6 Bad Grilling Habits to Break

For Charcoal and Gas Grills

Tips to master your charcoal grill
John Carey / Getty Images

Grilling is a summertime staple loved by many. Though, becoming skilled at grilling isn’t so easy as buying the grill and throwing steaks on it to cook. It requires both practice and diligence, whether that be if you’re self-taught or learning from someone you know. This article is written to help you avoid some of the most important grilling pitfalls, so you can get ahead of the curve and enjoy flame-kissed grilled food, sooner rather than later. 

Using Lighter Fluid for Charcoal Grills

While using kerosene seems like an intuitive solution, we’re here to tell you, do not do it. It You may think using lighter fluid seems like an easy solution to light your charcoal, or perhaps you’re intrigued by the presoaked charcoal briquettes. It will absolutely infuse that gross, kerosene flavor into your food. Instead, use a chimney starter or other charcoal grill starter method.

Not Using Grilling Zones

Grilling zones are super important to use as they function as a way to provide you with both direct and indirect heat while you’re grilling. There are several types of common cooking zones, but the most simple is a two-zone approach. If you’re using a gas grill, simply turn one side of the grill on while leaving the other side on low or off. But if you’re using a charcoal or wood-fired grill, pile your fuel on one side of the grill, leaving the other half empty. 

Buying a Poor Quality Grill

Everyone has a budget to obey but if you can swing it, purchasing a quality grill is worth it. The design and functionality will be better and good grills typically come with good warranties. Grill manufacturers normally guarantee a product caused by normal wear and tear. To make a more informed decision on which grill to buy, don’t compare the up-front cost of each grill. Instead, divide the price of a grill by the length of its warranty.

Not Using a Meat Thermometer

You may not use a meat thermometer in the kitchen, but the grill is a different beast and it will absolutely benefit you to use one. Firstly, it’s best practice to open the grill as little as possible so the meat can cook efficiently and evenly. Using a meat thermometer helps to reduce anxious checking because you will know how close your meat is to being finished. Secondly, grilling is often a social affair with more people than yourself to entertain. Using a meat thermometer helps keep you informed on the progress of your food and ensures you are eating safely cooked meat.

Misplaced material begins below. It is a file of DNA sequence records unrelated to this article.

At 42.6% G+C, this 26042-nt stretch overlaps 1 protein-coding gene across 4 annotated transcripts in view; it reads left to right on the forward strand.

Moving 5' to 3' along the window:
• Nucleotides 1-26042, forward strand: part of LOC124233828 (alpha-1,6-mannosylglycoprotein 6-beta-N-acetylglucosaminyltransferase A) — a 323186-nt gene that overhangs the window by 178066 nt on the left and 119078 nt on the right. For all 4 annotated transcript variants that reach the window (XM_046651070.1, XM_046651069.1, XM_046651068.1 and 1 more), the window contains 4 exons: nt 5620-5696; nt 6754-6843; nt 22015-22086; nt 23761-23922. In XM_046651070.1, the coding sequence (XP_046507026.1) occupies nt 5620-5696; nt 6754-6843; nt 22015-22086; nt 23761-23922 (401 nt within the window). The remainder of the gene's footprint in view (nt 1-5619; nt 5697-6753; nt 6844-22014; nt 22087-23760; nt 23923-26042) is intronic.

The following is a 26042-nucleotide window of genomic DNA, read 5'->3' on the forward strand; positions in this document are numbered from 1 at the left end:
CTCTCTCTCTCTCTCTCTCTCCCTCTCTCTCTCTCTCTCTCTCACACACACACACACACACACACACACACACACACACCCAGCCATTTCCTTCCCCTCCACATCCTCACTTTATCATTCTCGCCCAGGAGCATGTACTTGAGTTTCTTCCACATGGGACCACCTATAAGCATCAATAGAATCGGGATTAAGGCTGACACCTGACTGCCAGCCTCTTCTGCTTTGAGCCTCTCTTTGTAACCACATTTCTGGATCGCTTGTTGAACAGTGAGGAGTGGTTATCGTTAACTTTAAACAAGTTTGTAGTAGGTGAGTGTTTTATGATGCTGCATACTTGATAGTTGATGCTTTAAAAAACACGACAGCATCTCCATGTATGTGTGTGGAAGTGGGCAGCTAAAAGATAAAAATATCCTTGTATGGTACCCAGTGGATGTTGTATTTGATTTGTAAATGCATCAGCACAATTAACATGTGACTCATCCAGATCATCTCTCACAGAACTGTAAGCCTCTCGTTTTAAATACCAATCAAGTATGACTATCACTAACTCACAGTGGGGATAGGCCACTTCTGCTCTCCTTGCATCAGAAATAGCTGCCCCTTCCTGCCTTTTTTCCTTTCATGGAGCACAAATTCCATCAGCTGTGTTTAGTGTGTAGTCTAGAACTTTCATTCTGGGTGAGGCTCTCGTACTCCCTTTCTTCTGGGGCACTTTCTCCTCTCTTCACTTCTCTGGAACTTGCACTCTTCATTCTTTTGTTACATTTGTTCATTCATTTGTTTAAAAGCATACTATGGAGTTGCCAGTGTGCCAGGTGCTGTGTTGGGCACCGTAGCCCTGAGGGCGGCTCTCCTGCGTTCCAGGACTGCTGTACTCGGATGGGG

Starting With a Dirty Grill

After each time you use your grill, be sure to clean and oil your grates. Also, deep clean your grill every year, or more, depending on how much you use it. This isn’t perfectionistic thinking. A clean grill makes a difference to both your experience and the final result of the food. Charred bits get stuck and accumulate very quickly on grill grates and if they are not cleaned regularly, they can make flipping food more difficult, as well as give food an acrid, burnt flavor.  

Saucing Too Early

Beware, barbecue sauces are not marinades. Both share similar ingredients, but sauces often have a higher sugar content than marinades and are designed to coat the outside of anything to which it is applied. Since sugar will caramelize quickly over high direct heat, the outside of whatever is being grilled will burn and char before the inside is totally cooked through. Instead, use a rub or low sugar marinade before grilling. Once the grilled item is almost cooked through, about the last 10-15 minutes of cooking, move the grilled item to indirect heat zone before saucing. This will allow the moisture of the sauce to evaporate, concentrating its flavors on the outside of the grilled item without burn or char.